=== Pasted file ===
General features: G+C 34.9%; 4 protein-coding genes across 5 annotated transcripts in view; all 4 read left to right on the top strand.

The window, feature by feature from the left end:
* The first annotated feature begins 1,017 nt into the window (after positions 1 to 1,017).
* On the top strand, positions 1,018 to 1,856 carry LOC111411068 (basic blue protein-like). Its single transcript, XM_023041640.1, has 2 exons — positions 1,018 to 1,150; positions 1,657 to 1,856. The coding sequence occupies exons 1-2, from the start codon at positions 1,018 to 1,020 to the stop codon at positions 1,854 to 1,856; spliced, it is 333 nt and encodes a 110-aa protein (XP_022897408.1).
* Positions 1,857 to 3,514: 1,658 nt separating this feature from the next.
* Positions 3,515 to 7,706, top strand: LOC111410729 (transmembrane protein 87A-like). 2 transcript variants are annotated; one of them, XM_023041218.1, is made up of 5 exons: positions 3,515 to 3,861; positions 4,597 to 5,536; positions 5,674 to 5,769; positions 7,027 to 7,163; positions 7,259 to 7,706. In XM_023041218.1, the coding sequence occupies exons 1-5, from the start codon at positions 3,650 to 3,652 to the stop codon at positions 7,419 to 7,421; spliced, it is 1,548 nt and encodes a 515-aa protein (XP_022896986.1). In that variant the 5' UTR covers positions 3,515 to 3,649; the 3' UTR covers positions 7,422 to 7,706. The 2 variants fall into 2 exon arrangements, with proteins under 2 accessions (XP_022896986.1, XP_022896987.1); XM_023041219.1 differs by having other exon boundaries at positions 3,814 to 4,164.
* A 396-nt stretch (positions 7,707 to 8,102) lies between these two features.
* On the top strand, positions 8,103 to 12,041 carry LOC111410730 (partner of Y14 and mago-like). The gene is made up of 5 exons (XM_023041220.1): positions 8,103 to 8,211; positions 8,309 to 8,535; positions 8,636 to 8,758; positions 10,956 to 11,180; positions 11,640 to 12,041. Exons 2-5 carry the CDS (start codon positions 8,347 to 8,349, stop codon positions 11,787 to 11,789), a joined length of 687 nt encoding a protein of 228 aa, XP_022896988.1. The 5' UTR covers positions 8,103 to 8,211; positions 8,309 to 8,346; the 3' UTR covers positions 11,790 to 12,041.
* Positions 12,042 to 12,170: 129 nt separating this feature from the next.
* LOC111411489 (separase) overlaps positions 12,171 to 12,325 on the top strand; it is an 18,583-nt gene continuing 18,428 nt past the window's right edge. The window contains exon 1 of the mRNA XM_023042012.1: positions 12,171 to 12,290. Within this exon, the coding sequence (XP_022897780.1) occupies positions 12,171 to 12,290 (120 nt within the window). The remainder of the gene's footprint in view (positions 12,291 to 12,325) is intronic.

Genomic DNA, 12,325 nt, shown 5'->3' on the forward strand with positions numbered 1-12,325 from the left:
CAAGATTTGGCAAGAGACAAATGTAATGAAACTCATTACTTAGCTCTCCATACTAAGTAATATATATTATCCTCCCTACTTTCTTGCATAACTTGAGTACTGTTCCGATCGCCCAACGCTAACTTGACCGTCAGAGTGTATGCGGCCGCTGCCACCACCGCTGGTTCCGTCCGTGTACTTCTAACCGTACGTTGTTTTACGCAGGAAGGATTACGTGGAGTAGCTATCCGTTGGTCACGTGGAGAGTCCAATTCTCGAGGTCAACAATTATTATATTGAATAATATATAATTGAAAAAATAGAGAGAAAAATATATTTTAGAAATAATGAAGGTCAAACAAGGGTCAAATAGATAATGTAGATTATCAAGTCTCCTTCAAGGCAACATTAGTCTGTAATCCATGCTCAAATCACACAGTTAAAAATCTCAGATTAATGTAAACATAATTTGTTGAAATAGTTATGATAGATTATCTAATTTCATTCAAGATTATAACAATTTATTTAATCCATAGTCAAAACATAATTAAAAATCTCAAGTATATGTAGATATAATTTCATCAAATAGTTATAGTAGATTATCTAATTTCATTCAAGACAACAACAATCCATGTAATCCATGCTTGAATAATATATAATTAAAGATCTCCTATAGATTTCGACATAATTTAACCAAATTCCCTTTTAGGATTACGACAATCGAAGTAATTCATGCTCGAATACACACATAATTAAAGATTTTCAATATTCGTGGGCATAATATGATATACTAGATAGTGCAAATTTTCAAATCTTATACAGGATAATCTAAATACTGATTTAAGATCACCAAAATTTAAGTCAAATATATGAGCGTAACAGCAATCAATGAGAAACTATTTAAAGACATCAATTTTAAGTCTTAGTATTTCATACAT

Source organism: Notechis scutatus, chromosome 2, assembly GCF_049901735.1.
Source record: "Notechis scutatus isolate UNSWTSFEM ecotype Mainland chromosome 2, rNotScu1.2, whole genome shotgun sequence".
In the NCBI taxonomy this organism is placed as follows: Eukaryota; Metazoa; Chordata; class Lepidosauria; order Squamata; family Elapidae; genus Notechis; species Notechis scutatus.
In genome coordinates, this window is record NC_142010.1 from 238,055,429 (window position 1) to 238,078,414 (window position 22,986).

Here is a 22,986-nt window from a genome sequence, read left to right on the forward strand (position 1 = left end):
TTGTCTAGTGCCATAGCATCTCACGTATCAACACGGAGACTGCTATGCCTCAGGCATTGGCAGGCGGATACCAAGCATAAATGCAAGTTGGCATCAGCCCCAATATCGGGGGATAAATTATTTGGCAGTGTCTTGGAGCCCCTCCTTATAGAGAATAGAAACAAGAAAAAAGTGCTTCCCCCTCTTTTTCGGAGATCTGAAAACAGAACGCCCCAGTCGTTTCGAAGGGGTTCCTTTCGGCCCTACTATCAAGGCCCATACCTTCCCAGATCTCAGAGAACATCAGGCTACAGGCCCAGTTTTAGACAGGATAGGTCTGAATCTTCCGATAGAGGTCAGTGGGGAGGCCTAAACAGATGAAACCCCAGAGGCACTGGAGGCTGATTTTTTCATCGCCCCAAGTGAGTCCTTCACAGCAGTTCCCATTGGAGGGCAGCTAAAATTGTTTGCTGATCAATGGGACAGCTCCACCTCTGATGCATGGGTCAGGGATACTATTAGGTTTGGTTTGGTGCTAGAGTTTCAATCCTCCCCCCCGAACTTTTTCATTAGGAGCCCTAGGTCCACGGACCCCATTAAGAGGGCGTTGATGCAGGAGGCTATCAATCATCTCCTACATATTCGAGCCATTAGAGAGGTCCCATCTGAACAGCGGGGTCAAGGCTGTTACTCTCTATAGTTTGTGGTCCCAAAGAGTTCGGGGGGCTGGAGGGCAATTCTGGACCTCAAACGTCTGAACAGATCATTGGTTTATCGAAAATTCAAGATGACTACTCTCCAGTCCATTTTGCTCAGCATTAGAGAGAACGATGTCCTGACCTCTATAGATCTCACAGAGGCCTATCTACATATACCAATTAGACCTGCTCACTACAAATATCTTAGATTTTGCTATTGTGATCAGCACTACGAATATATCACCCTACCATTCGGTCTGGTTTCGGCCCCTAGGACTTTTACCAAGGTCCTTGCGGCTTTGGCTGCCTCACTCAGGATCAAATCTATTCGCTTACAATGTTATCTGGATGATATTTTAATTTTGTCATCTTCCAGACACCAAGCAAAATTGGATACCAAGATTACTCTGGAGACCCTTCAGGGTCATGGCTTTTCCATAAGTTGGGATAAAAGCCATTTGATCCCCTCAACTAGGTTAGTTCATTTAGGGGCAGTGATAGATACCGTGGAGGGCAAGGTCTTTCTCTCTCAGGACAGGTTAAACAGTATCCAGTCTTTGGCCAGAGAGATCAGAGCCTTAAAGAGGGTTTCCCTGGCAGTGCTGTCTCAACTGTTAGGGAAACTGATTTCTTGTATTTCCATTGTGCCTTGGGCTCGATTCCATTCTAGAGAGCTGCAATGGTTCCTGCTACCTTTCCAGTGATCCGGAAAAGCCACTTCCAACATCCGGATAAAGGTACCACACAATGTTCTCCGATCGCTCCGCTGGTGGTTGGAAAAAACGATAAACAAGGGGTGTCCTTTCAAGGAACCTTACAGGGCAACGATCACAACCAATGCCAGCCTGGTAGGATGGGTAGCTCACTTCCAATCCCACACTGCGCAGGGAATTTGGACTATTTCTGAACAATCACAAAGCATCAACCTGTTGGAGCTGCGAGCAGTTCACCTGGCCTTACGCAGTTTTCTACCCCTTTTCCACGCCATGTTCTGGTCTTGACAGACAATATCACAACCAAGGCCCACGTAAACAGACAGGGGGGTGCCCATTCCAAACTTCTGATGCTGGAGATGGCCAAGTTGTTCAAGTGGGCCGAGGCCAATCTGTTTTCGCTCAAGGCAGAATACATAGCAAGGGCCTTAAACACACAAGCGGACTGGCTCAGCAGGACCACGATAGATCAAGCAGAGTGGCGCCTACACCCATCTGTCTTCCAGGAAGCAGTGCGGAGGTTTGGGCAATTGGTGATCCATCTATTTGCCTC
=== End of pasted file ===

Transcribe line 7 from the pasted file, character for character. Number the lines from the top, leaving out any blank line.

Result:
* A 396-nt stretch (positions 7,707 to 8,102) lies between these two features.